22: The Christmas Stranger

22: The Christmas Stranger

From Chicken Soup for the Soul: It's Christmas!

The Christmas Stranger

Wherever there is a human being, there is an opportunity for a kindness.

~Seneca

Our daughter and son were now young adults and I had to think of ways to make our time together memorable — especially since our daughter, Alicia, had moved 3,000 miles away after graduating from college. The days of a living room filled with new toys were past, but having us all together for Christmas was even more precious. It was time to create a new tradition.

That’s how the Twelve Days of Christmas began at our house. When the kids came home that year they found twelve slips of paper folded in half, numbered 1-12 and taped to their bedroom doors.

“What’s up with the numbers on our doors, Mom?” Joshua asked.

“Twelve Days of Christmas,” I said. “Each day, starting today, you and Alicia will open one of the slips of paper and reveal something special. It will be fun!” I could see they were doubtful. Maybe they were thinking about the time I took them to Martha’s Vineyard and thought it would be a good idea to ride bikes around the island — before I realized it would be a thirteen-mile trek. Or the time we went to San Francisco and almost killed ourselves riding a bicycle built for ten around Golden Gate Park. Or the time we got hit by a sandstorm that wiped out our tent while we were camping at Jalama Beach. My penchant for making memories took us on some pretty wild rides!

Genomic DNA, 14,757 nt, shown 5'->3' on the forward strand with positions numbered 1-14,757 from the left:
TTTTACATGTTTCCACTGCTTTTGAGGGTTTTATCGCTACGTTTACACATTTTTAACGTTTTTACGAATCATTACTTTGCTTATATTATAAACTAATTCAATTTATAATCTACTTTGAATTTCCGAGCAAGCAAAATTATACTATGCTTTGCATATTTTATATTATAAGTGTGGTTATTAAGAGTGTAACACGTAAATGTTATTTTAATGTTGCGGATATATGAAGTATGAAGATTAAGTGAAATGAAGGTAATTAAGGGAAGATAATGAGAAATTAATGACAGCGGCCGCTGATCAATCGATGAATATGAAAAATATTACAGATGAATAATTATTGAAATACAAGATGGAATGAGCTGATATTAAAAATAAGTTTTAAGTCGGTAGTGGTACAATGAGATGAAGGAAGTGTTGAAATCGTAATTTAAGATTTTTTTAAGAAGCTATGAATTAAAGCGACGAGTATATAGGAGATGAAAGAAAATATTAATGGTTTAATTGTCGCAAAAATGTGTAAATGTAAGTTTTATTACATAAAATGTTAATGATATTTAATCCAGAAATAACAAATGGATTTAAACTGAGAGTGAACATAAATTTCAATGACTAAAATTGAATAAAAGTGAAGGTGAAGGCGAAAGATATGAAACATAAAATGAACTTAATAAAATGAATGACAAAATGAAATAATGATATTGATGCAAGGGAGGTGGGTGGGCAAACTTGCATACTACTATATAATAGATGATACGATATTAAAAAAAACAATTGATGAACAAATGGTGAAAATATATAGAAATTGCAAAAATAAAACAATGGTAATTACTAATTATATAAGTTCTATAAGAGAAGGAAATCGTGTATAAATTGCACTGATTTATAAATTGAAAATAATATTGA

“Don’t worry... it will be fun,” I reassured my kids. One day was movie night and we all went to the show. One night was game night and we stayed in and played our favorite board games. One night we watched our favorite Christmas movies — Home Alone and Christmas Vacation. It wasn’t that we were doing anything exotic or expensive — we were just making sure to spend time together.

One special thing we did was hire a photographer to take our family photo down at the beach. The whole experience was a blast and the pictures that grace our home are a constant reminder of the fun we had that December day.

One by one the slips of paper were opened, until it was Christmas Eve. I had purchased a gift certificate to try a little restaurant that sits on a charming manmade lake near our home. My plan was to get a bite to eat together and then go to church. The restaurant was quiet. We chatted with the owner and waitress for a few minutes before being seated on the patio so we could take advantage of the lake view. We had the patio to ourselves with the exception of one man, sitting alone, at the table behind us. He lifted his glass and said “hello” as we settled into our seats. We all smiled politely and responded warmly, but then went back to our family conversation.

Our food came and, as is our custom, we gave thanks to God. I vaguely remember the man at the table behind us making a nice comment about us saying grace and we again smiled politely and continued with our family conversation. Sometime during our meal, I gave the waitress our gift certificate and when we were finished she came back with the bill on a tray. I reached for my wallet, knowing there would be a difference to pay beyond what the certificate would cover.